Fred Hutch Supporters
The Paul G. Allen Family Foundation provided a generous three-year $5 million award beginning in 2005 to support pilot studies for the discovery of molecules in the bloodstream that may detect cancer in its preliminary stages. Early detection is a critical tool in successful cancer treatment. The survival rate for breast and prostate cancer patients with localized, early stage disease is 85 to 95 percent five years after treatment, and remains high at 10 years. However, when the disease has not been discovered in time to prevent its spread to distant organs, this five-year survival rate decreases to merely 22 percent. The Cancer Biomarker Discovery and Validation Project aims to identify proteins in the bloodstream that are associated with cancer and act as "biomarkers" of the disease. Using models of breast and prostate cancers, Fred Hutchinson Cancer Research Center investigators hope to identify new biomarker proteins and test the hypothesis that they can predict the presence of nascent tumors with high accuracy.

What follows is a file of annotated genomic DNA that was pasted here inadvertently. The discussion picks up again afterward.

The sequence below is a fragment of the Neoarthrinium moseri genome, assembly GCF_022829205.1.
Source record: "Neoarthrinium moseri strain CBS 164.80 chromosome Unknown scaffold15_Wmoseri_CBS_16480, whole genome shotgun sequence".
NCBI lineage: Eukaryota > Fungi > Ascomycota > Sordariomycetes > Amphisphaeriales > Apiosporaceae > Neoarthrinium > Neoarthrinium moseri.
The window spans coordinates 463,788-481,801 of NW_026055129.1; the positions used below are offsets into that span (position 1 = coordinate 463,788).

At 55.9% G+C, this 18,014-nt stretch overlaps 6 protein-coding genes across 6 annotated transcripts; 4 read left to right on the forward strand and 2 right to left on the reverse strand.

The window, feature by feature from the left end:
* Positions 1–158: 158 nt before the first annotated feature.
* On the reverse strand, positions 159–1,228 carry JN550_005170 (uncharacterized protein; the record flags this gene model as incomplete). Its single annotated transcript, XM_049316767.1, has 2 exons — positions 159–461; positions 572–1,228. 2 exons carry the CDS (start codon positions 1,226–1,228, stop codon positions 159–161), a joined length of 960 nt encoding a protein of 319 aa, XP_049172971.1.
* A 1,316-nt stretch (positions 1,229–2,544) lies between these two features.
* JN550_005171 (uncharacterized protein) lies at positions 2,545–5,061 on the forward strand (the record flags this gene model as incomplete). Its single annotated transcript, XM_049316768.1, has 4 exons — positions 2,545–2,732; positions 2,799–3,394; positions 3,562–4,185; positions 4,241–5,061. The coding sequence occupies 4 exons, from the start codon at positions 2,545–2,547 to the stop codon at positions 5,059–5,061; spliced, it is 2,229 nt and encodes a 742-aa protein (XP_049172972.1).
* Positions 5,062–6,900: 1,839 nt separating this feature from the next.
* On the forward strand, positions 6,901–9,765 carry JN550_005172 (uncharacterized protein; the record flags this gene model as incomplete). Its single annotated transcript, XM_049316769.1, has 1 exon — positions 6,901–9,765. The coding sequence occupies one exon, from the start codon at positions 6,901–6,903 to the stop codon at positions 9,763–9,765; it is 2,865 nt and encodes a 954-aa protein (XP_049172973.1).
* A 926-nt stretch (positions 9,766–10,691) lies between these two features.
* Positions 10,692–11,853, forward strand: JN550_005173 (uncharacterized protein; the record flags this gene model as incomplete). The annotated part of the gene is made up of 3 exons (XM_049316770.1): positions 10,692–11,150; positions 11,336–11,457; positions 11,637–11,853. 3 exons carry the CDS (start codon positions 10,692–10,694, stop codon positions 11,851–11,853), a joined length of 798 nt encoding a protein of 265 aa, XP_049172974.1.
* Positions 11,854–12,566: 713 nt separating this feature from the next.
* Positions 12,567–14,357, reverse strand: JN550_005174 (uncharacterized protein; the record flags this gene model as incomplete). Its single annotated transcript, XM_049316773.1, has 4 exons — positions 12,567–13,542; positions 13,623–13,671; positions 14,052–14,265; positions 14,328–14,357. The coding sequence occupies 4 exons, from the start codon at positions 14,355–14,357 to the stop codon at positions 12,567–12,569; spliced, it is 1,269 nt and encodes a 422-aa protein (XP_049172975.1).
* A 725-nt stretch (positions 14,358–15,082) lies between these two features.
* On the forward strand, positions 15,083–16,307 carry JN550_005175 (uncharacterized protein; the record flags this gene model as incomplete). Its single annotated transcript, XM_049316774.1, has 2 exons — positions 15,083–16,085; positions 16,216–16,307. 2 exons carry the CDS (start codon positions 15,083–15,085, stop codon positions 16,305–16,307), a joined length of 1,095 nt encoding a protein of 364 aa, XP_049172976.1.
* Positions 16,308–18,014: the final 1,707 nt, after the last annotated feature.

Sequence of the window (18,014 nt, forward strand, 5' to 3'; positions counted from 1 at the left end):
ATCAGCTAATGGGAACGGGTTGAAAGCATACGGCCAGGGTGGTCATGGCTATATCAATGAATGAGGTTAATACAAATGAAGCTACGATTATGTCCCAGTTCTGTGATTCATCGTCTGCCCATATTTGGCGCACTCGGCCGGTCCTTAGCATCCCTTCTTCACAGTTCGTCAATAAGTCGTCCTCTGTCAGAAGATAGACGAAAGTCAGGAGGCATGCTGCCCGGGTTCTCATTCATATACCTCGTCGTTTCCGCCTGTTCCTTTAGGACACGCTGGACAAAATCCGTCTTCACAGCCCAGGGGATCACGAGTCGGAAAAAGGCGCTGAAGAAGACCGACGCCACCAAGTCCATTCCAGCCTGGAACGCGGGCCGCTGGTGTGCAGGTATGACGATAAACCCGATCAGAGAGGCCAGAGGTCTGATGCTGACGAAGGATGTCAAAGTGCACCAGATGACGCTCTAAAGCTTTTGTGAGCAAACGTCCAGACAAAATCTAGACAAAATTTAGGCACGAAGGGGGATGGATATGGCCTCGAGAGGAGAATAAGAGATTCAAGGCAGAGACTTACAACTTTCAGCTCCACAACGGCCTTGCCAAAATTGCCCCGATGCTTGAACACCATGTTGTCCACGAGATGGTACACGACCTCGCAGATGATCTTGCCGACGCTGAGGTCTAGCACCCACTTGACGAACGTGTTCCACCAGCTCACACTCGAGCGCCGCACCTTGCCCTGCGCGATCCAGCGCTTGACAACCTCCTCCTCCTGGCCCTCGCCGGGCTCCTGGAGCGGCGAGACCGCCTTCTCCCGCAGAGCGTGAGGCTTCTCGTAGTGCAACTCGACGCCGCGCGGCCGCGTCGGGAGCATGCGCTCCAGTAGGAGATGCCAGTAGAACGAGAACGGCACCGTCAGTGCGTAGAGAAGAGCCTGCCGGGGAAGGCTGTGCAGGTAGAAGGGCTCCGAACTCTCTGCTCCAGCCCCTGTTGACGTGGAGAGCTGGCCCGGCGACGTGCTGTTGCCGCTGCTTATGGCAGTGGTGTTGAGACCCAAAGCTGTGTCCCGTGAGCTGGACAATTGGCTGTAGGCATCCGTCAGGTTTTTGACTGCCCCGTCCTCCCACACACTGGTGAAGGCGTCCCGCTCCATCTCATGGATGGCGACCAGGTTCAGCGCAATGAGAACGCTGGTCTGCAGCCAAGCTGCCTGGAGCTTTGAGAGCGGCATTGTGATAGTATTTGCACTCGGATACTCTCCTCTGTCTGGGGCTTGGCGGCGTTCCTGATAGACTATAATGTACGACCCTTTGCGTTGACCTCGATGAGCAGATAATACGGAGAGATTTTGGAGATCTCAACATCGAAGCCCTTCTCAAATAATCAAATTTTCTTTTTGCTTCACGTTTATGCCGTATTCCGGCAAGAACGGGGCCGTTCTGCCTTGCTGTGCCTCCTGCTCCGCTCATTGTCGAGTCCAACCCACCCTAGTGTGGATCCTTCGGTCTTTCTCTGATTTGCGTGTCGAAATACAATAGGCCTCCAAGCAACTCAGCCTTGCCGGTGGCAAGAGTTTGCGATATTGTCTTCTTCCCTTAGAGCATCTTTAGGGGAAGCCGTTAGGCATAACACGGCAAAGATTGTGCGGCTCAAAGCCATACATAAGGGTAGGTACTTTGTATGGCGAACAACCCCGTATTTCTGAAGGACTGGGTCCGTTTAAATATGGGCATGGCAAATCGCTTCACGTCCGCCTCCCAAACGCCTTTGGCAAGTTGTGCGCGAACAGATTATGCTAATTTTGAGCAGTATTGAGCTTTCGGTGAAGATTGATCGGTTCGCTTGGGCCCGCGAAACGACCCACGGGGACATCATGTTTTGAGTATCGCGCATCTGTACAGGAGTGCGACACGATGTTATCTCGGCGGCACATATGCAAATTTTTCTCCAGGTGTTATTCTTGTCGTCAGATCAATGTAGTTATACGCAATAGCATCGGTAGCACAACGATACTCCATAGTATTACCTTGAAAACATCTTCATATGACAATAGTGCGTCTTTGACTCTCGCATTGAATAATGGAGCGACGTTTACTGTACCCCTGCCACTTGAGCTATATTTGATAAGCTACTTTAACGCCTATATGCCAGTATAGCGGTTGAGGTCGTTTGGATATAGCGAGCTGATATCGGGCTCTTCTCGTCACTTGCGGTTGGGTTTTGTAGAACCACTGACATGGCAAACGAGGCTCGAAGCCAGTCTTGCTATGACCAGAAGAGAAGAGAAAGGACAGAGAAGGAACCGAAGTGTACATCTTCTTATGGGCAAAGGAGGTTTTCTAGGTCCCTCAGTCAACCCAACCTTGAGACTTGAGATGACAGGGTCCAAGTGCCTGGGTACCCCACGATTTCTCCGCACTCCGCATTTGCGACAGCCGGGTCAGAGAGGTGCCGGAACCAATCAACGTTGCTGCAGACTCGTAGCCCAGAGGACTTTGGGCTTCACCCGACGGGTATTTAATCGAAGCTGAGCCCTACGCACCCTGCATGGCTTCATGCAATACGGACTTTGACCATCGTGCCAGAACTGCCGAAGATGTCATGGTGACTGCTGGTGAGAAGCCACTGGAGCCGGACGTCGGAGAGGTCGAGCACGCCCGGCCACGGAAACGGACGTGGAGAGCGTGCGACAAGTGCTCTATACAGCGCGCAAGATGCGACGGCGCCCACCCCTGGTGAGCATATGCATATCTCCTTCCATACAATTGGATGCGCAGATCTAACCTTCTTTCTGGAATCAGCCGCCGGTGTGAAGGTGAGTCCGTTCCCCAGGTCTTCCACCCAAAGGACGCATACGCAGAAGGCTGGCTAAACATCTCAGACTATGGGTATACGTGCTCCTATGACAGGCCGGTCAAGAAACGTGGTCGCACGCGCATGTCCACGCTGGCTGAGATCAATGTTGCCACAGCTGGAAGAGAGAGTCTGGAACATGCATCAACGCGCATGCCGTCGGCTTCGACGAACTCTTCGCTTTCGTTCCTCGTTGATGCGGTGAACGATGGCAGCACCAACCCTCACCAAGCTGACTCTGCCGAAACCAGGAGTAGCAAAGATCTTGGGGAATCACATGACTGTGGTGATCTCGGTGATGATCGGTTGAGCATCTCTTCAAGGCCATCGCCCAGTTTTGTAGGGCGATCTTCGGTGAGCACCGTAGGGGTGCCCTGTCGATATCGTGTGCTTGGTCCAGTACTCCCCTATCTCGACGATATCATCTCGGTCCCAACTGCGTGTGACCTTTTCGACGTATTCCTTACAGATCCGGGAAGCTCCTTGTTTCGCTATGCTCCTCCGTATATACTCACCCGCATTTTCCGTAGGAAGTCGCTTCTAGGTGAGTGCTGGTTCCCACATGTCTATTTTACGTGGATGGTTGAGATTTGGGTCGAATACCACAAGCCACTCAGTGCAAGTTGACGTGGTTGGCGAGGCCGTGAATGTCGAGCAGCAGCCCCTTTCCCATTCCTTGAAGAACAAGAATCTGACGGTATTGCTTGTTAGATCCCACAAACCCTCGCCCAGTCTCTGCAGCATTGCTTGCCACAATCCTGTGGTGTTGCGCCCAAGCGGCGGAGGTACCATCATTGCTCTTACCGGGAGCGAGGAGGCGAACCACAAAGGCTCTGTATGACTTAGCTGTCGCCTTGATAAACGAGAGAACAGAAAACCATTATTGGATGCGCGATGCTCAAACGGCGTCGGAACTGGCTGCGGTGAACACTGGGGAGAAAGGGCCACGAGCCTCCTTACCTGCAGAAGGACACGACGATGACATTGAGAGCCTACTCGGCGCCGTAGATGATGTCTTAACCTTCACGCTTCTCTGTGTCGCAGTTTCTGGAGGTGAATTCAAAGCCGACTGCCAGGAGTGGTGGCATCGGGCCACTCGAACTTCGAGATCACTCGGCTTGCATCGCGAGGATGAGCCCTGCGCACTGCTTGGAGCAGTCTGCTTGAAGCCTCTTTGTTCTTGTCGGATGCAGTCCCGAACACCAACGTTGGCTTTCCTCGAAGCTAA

As part of the project, Hutchinson Center researchers are developing rapid, high-volume analytical techniques to investigate the enormous number of proteins that circulate in the bloodstream. Cancer cells have protein compositions that are distinct from those of healthy cells, and our researchers will look for proteins associated with cancer in the bloodstream. The "proteomic" approaches pioneered as a result of this gift will be used to discover and analyze novel biomarker proteins. These molecules may one day form the basis of a simple diagnostic blood test that will reveal cancer risk or diagnosis, leading to the earliest possible intervention or treatment to prevent the development or spread of tumors.
The Cancer Biomarker Discovery and Validation Project is one example of the ongoing partnership between the Hutchinson Center and The Paul G. Allen Family Foundation to pursue predictive approaches to reduce the instance of cancers. In 2003, a gift of $2 million launched the Center's Early Detection and Intervention Initiative, a program dedicated to the discovery of the most effective ways to find and treat cancer at its earliest stages. The Foundation's major support for the Center began in 1996 with a $2 million capital contribution for completion of the Hutchinson Center's Clinical Research Division building.
The Paul G. Allen Family Foundation seeks to apply new ideas and information to complex regional and global challenges by supporting promising research and new technology development that have the potential to expand knowledge, improve health, and protect the environment.